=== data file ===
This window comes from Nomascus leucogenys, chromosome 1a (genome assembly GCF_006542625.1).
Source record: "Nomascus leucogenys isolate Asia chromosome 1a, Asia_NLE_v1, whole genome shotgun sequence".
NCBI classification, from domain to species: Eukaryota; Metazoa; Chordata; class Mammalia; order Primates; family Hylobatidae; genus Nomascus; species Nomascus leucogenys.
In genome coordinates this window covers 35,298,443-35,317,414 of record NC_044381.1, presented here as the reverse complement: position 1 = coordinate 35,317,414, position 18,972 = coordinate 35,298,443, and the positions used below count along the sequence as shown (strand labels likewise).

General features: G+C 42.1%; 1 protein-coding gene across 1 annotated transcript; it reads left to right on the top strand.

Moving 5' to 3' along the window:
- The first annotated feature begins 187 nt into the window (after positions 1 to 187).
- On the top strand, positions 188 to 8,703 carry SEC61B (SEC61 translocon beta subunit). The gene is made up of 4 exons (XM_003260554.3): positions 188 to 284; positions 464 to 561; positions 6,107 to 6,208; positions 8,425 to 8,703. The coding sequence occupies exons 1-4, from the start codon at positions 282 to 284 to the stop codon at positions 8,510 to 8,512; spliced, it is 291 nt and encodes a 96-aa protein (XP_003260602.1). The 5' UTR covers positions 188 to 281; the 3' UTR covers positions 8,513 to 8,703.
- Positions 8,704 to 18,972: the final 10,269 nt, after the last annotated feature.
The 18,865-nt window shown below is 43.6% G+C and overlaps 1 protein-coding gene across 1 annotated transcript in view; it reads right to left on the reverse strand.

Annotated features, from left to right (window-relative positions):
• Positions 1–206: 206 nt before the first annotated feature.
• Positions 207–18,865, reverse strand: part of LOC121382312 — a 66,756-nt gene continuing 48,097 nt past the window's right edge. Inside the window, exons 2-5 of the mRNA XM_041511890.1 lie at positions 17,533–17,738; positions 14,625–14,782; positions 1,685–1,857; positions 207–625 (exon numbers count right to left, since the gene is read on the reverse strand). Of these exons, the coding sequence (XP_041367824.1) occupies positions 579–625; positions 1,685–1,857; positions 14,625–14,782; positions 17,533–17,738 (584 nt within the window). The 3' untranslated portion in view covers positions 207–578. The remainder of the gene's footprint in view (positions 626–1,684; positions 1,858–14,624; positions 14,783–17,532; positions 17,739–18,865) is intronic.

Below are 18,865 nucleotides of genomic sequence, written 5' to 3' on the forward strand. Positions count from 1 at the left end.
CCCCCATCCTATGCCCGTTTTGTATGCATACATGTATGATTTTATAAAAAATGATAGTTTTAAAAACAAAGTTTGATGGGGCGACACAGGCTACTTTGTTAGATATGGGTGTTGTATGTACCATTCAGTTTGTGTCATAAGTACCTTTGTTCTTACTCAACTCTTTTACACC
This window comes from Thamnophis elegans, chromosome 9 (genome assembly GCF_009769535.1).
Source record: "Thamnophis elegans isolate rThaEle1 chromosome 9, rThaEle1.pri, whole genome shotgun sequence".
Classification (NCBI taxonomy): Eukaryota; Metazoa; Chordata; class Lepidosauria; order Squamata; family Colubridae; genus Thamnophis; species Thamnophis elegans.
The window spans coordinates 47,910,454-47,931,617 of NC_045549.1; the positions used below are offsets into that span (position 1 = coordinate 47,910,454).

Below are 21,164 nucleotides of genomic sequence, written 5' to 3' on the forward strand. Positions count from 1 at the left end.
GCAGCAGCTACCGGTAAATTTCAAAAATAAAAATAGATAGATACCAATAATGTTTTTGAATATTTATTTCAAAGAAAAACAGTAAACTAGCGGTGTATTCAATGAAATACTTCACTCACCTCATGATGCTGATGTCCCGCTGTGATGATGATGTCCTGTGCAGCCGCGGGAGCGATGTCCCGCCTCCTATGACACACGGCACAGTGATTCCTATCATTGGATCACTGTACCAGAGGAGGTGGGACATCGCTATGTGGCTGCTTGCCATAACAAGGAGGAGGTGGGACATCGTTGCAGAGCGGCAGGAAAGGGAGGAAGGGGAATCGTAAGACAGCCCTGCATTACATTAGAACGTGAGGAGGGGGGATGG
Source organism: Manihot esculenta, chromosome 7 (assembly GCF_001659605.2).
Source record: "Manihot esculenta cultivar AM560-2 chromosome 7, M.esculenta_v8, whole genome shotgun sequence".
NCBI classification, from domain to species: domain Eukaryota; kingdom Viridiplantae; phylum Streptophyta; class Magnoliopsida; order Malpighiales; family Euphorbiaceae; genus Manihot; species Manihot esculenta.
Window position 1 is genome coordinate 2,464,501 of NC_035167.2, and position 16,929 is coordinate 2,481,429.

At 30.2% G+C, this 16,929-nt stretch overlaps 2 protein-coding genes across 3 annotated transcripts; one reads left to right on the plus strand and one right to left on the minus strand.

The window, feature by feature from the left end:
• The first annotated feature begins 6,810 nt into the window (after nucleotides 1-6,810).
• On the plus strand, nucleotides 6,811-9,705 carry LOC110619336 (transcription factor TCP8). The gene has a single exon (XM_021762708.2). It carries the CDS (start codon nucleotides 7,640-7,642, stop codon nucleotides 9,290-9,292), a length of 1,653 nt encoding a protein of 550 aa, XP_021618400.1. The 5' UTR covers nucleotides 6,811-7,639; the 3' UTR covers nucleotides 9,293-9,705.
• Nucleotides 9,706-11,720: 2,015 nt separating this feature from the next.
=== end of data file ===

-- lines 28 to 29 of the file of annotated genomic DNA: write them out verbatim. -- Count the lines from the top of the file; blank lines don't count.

• The first annotated feature begins 6,810 nt into the window (after nucleotides 1-6,810).
• On the plus strand, nucleotides 6,811-9,705 carry LOC110619336 (transcription factor TCP8). The gene has a single exon (XM_021762708.2). It carries the CDS (start codon nucleotides 7,640-7,642, stop codon nucleotides 9,290-9,292), a length of 1,653 nt encoding a protein of 550 aa, XP_021618400.1. The 5' UTR covers nucleotides 6,811-7,639; the 3' UTR covers nucleotides 9,293-9,705.